Saturday, November 1, 2008

Do lakes get lonely?

We gently paddle the surface of the lake, leaving no trace behind.

As soon as we unloaded out boats near the 59th Street Harbor this morning, we could tell how dramatically the season has changed. The sun angled low through the crisp fall leaves still clinging to twigs overhead; the algae that made the ramp slippery during the summer was gone; fishermen were casting from the barren piers in the outer harbor; there was only one boat left in the inner harbor, and it looked forlorn. We paddled out in the middle of the channel with no concern for traffic because there were no boats in sight.
The wind was about 10 knots out of the northeast, causing waves mostly in the two- to four-foot range, which collided with one another and built a little higher off the breakwater that protects 63rd Street Beach. The surface water temperature is in the mid to upper 50s now--poagie weather.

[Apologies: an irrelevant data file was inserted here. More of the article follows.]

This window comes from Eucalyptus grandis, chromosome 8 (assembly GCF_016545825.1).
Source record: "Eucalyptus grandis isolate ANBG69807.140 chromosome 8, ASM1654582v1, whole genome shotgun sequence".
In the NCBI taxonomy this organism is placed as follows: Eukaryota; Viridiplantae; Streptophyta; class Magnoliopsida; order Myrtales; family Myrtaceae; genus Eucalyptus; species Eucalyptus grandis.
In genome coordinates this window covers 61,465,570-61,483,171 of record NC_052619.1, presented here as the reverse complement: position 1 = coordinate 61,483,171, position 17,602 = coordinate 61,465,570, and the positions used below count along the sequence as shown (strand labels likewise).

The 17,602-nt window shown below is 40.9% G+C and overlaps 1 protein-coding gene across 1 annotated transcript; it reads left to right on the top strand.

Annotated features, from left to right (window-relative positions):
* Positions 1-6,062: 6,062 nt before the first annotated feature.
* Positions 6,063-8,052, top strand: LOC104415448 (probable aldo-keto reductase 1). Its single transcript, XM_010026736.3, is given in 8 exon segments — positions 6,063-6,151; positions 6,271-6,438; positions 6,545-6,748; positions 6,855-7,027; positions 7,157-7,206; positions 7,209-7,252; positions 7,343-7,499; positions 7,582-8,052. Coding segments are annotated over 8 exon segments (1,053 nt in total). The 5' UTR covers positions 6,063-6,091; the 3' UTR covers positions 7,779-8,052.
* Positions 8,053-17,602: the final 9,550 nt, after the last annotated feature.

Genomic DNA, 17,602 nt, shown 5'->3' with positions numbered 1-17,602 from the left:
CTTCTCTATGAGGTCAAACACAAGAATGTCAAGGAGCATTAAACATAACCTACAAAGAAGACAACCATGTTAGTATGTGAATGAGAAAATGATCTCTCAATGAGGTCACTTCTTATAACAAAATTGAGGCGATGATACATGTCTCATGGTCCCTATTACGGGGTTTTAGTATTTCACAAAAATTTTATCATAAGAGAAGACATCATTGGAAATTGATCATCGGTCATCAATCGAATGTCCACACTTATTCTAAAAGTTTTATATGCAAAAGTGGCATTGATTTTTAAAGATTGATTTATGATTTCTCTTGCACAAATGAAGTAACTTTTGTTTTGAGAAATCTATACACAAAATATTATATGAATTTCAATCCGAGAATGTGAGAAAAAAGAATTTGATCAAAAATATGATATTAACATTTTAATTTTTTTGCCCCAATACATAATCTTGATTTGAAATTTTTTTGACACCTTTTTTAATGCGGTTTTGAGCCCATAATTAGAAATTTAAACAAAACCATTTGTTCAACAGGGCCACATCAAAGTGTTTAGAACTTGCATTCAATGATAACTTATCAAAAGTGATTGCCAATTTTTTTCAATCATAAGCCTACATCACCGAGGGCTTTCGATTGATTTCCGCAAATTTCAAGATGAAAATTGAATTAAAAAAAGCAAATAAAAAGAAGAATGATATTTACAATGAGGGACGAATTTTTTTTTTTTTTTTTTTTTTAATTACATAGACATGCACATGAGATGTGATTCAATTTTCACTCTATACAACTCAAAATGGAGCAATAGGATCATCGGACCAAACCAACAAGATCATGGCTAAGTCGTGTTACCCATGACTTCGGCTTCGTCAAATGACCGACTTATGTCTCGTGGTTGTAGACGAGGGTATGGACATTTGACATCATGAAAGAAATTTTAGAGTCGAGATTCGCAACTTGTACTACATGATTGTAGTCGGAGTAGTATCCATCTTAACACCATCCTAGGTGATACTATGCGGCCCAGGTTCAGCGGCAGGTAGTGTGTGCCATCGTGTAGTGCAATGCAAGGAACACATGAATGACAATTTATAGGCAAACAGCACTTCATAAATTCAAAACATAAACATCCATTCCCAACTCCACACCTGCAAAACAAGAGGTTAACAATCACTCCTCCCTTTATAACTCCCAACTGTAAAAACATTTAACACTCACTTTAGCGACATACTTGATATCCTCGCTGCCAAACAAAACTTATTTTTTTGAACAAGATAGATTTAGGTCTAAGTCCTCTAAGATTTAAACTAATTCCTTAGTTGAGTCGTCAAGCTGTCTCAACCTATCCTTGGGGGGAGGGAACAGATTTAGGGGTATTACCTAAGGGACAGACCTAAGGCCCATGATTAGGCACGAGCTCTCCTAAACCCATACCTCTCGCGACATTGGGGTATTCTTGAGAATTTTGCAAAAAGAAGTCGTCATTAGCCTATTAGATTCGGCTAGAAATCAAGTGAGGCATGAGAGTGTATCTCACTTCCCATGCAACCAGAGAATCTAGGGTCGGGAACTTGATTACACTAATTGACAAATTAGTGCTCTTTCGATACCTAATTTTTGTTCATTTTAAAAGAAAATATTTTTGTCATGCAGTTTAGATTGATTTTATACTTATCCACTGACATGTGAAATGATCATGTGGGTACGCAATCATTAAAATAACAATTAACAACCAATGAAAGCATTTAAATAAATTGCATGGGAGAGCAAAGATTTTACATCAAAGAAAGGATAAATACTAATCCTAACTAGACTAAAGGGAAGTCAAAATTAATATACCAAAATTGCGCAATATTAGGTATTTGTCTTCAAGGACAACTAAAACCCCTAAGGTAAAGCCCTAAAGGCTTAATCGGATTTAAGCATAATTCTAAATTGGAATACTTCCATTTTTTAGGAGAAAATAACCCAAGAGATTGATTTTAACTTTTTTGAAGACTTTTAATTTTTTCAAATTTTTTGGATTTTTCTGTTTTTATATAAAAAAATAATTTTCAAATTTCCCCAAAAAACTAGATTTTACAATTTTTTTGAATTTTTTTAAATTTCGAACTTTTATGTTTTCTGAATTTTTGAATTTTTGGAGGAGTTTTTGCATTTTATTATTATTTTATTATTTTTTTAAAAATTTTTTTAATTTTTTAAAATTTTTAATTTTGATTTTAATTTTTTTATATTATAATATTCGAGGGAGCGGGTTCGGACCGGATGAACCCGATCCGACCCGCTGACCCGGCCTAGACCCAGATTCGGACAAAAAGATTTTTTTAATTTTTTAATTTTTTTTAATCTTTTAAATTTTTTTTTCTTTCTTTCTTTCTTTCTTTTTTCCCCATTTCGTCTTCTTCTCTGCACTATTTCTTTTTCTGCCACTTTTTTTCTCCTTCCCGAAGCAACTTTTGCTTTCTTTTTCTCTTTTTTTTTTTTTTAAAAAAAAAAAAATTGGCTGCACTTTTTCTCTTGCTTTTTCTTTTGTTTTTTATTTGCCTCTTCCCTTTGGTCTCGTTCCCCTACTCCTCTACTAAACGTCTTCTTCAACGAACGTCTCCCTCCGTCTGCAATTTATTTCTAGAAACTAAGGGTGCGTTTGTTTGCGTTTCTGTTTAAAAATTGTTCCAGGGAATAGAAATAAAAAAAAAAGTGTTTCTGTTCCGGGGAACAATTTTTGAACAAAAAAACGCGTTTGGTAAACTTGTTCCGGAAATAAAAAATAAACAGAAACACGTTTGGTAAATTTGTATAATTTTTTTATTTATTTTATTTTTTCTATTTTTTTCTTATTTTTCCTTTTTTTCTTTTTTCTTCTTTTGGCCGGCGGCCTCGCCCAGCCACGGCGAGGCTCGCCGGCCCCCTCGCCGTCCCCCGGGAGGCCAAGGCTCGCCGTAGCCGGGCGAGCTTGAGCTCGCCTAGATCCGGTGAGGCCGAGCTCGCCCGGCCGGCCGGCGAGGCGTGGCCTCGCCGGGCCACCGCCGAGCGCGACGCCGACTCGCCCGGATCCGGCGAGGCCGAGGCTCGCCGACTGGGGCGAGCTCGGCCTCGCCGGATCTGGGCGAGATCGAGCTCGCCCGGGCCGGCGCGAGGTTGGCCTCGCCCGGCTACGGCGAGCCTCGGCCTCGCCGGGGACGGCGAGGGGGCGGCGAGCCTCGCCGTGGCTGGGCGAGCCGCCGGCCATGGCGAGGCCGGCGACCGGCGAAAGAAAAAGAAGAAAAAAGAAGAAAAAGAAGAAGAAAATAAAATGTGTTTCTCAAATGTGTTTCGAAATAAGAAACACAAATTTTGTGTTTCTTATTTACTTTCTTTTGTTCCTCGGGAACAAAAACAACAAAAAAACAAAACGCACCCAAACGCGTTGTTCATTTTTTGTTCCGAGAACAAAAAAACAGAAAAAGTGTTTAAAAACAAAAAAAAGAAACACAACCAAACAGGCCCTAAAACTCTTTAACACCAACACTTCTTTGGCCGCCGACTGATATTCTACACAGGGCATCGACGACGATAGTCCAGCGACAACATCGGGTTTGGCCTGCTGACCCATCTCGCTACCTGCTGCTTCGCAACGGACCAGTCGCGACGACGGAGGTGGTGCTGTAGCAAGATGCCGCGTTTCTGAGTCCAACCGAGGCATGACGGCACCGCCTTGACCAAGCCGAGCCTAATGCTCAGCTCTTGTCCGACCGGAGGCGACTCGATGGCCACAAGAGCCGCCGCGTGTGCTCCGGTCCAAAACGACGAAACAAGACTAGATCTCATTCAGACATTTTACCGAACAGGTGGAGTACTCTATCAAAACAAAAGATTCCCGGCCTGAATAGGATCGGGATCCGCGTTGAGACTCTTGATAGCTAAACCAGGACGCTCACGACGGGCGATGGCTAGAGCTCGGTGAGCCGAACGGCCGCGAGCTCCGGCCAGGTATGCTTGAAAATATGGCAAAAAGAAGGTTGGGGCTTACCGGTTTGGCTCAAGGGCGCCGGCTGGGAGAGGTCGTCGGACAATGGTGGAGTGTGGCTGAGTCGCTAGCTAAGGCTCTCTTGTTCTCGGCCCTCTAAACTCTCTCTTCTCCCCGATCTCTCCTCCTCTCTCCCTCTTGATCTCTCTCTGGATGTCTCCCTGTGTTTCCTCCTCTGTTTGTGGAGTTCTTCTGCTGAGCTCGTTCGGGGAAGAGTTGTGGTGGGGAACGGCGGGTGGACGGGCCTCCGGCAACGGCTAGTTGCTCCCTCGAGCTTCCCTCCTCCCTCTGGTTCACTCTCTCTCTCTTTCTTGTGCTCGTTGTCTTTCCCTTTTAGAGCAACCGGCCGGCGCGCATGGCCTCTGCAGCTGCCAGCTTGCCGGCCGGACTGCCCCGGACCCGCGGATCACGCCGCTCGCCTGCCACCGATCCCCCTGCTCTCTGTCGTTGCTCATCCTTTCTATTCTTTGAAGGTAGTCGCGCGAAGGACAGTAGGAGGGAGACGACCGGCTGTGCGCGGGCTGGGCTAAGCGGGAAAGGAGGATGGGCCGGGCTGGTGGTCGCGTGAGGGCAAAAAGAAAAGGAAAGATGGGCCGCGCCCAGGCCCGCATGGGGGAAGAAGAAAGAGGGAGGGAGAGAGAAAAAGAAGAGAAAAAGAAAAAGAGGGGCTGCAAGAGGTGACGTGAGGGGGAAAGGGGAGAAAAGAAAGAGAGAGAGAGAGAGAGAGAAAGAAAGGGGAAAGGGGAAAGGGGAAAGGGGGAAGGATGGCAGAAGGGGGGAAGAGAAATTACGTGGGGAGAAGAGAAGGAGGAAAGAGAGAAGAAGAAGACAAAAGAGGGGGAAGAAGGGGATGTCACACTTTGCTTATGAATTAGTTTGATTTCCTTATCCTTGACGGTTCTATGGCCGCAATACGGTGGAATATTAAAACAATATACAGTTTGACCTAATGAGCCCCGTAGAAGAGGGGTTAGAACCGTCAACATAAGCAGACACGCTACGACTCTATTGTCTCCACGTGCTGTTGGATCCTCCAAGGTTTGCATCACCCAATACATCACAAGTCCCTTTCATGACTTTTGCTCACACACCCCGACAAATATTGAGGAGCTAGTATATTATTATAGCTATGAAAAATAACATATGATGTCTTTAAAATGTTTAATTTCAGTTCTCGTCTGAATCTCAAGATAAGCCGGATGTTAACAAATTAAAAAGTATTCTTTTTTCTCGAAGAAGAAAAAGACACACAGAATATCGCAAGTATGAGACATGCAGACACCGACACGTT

We didn't have a lot of time, so we paddled south toward Rainbow Beach, enjoying the crashing of waves hitting the boulders along the shore, and then back north to 63rd Street Beach, where we caught a few nice rides on fairly gentle surf. We saw three boats in the distance headed for dry dock, and interrupted a gaggle of geese floating near the harbor mouth.
Lake Michigan must get lonely in the autumn. Perhaps that's why she thrashes her shores in the fall before subsiding under a blanket of ice in the winter. Either that or she revels in her solitude after a summer of assaults by jet skis, motor boats, tour boats and yachts. We like to think she enjoys our company, at least, as we gently paddle her surface, leaving no trace behind.

1 comment:

keith wikle said...

Glad you got out, love the picture, it looks steep from the photo!!!